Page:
Shepparton Art Museum

current exhibitions

Recent Works from the SAM Collection
Saturday, 3 March, 2018 to Sunday, 7 April, 2019

Mirdidingkingathi Juwarnda Sally Gabori, King Alfred’s Country, 2007, synthetic polymer on linen, 153 x 101 cm, donated through the Australian Government's Cultural Gifts Program by Carrillo Gantner AO, 2017 © Mirdidingkingathi Juwarnda/Licensed by Viscopy, 2017, photo: Amina Barolli.

Ever-present speaks to the spirit of Country, to the myriad of ways it permeates life, informs lore, traditions and ceremonies. It explores the interdependence of land and peoples, revealing the resilience of cultures that has sustained and continues to be a way of being since time immemorial.

Showcasing works from the SAM Collection including recent acquisitions, this exhibition spans a variety of media: from painting and ceramics to basket-making. Each work impresses a deep knowing and sense of belonging to the artists’ sovereign home.

Ever-present reveals a number of interwoven themes. Angelina George and Albert Namatjira reveal the interconnectedness of spirit and Country. Julie Dowling depicts matriarchal kinships and intergenerational knowledge; while Angelina Ngal celebrates sustenance and survival through representations of bush plants, a source of food and healing. Vera Cooper’s ceramic egg-form alludes to the life-cycles of birth, death and re-birth, echoed by Lorraine Babui, Tunga (bark baskets) from the Tiwi Islands, also in the exhibition. Mapping and Dreaming are presented by Western Desert painters, Katarra Nampitjinpa and Ronnie Tjampitjinpa. Danie Mellor takes a contemporary approach to traditional forms, reinterpreting boomerangs and shields which he casts from reclaimed steel shipping trunks. Each of these works evokes journeys, migration and displacement, reconciling the past while sustaining connectedness into the future.


Featuring: Lorraine Babui, Benjamin Landara, Shauna Colin, Vera Cooper, Julie Dowling, Walter Ebatarinja, Tanya Flower, Sally Gabori, Angelina George, Rupert Jack, Mary Jo Kantilla, Danie Mellor, Mary Milgurr, Richard Moketarinja, the Hermannsburg Potters, Albert Namatjira, Nancy Naninurra, Angelina Ngal, Tiger Palpatja, Edwin Pareroultja, Dr Gloria Thanacoupie (Thanakupi), Mary Tjaatju, Ronnie Tjampitjinpa, Long Tom Tjapanangka and more.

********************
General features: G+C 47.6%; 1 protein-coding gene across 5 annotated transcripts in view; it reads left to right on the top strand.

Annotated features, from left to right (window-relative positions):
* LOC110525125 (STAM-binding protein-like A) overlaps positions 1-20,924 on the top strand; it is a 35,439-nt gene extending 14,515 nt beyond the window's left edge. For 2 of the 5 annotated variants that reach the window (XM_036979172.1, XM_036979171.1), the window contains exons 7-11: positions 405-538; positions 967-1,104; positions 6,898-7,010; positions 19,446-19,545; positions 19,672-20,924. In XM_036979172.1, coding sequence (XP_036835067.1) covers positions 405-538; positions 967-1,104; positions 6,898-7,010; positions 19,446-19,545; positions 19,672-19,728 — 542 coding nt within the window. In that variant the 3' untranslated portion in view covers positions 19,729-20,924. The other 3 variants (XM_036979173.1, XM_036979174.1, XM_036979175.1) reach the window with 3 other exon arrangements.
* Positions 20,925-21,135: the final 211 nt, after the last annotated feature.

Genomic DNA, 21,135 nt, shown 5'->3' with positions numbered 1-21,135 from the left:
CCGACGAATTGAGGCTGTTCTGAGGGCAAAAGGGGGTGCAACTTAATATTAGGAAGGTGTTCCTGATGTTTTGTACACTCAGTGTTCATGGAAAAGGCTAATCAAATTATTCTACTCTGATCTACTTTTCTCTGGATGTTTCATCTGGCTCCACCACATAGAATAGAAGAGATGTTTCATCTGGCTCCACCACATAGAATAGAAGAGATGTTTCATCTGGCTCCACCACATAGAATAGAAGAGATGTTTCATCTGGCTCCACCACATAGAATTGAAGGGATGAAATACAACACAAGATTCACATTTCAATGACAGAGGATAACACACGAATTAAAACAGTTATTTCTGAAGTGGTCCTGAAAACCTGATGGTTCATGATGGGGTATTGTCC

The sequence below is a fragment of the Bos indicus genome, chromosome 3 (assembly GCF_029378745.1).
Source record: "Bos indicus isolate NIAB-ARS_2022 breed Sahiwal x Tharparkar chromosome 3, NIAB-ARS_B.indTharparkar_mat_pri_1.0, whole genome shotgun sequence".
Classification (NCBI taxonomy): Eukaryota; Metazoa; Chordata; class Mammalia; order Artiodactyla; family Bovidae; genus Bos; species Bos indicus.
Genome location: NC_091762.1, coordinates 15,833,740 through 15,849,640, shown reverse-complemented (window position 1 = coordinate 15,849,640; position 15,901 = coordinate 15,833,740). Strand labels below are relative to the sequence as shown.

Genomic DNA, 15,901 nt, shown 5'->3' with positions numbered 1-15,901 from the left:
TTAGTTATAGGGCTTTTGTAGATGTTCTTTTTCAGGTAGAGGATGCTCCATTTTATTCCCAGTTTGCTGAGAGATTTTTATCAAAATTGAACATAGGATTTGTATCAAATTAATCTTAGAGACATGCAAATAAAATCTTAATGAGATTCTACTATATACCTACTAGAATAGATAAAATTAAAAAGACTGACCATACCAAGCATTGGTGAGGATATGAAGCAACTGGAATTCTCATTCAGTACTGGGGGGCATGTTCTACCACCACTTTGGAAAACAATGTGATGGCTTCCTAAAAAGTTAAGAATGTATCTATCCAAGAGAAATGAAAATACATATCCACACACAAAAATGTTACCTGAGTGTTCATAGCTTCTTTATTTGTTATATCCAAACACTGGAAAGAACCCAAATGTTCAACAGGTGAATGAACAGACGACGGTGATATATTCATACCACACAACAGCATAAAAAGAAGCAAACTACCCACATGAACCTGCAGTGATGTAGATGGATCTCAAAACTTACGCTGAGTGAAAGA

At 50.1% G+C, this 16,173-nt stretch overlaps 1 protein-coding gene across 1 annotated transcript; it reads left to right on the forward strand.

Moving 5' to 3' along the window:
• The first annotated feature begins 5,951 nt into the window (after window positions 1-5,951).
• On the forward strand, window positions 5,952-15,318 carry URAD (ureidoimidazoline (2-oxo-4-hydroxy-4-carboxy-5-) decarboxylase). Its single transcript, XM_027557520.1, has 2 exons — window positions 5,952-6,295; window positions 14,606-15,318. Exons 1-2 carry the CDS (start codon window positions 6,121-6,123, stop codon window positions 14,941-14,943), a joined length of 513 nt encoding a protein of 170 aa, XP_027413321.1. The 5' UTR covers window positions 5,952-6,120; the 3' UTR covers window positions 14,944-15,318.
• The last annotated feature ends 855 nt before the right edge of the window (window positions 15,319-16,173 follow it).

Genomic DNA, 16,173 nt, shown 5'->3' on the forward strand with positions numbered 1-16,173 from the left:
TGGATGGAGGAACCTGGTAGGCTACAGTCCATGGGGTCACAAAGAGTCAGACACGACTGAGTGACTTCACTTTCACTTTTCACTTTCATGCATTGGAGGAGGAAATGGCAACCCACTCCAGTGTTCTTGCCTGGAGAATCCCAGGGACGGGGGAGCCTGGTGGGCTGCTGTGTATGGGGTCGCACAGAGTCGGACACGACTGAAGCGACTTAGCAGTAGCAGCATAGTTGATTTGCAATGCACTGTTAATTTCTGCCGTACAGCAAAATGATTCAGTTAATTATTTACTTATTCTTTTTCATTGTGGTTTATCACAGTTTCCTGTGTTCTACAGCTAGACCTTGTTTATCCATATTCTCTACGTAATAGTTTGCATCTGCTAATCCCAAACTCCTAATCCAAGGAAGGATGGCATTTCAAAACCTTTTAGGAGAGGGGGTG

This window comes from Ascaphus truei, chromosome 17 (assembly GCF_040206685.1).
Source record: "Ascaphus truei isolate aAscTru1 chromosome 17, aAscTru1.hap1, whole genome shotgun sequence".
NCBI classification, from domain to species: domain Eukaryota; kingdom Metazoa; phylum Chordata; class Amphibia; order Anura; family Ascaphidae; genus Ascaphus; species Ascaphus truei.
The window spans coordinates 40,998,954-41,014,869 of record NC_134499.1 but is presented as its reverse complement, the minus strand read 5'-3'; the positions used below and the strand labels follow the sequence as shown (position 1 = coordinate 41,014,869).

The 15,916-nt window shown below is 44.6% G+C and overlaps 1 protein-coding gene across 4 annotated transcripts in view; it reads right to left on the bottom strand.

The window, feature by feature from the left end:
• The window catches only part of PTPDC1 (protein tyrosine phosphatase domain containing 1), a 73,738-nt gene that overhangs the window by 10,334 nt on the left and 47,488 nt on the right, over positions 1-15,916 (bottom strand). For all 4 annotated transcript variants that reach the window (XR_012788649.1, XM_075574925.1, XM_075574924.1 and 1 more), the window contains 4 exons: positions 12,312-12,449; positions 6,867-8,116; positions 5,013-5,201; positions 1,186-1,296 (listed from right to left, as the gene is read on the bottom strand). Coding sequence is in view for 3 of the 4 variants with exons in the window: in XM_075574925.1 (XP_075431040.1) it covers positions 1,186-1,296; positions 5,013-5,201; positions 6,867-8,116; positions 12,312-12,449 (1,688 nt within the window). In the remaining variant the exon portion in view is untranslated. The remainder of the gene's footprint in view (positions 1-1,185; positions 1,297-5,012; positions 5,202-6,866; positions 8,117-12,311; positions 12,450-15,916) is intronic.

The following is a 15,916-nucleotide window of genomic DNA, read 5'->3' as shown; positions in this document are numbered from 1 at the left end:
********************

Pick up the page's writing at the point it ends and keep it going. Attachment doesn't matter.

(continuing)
Recent Works from the SAM Collection
Saturday, 3 March, 2018 to Monday, 1 April, 2019

Juz Kitson, It's All Embracing Boundless-ness, no II, 2015-16. Southern Ice porcelain, JingdeZhen porcelain, merino wool and rabbit pelt, 90 x 40 x 50cm, Shepparton Art Museum. © and courtesy the artist and Jan Murphy Gallery, Brisbane. Photo: docQument Photography.

Drawn from the potent realms of artists' imaginations, Intimate Realities evokes the uncanny and the surreal. This exhibition features sculpture, video, photography, screen-printing, painting and ceramics by leading contemporary artists, presented in a ways that invite visitors to look more closely.

Each of the works reveals fleeting glimpses of the unknown. Dreamlike and fantastical, they allude to inner states, psychological undercurrents, and unconscious fears and desires. Benjamin Armstrong’s floor-based sculpture is part Cyclops, the one-eyed monster blinded by Odysseus in ancient Greek myths, and part sea-creature from the deep. Rendered in white marble-dust, Heather B. Swann’s female form is part young girl, and part soft-serve confection of vanilla and ice. The accompanying musical score becomes a celestial refrain to the video and sculptural form, entering our subconscious as the sensory experience of sound takes over and extends our understanding of sight.

Intimate Realities rewards us with a series of intimate moments, windows into imaginative worlds we can carry with us as we go about the rest of our daily lives.

Dissident Objects and Subversive Forms
Saturday, 24 November, 2018 to Sunday, 17 February, 2019

Paul Yore, What a Horrid Fucking Mess, 2016, textile wall hanging; mixed media, 210 x 342 cm (irreg.), purchased with Ararat Rural City Council acquisition allocation, 2016. Collection of Ararat Gallery TAMA.

Craftivism. Dissident Objects and Subversive Forms presents the work of 18 contemporary Australian artists who utilise craft based materialities with a political intent. Broadening our understanding of craft-making traditions, the artists in this exhibition subvert and extend these forms into the realm of activism and social change, reflecting on the world in which we live. While some respond directly to artistic or political movements, others encourage social connection between community members or require participatory activation through collective processes. Drawing on a long historical lineage, Craftivism. Dissident Objects and Subversive Forms enables viewers to rethink craft in a new light.

Artists include: Slow Art Collective, Paul Yore, Debris Facility, Kate Just, Ramesh Mario Nithiyendran, Penny Byrne, James Tylor, Jemima Wyman, Kate Rohde, Michelle Hamer, Raquel Ormella, Hiromi Tango, Erub Arts, Catherine Bell, Tai Snaith, Karen Black, Starlie Geikie, Deborah Kelly.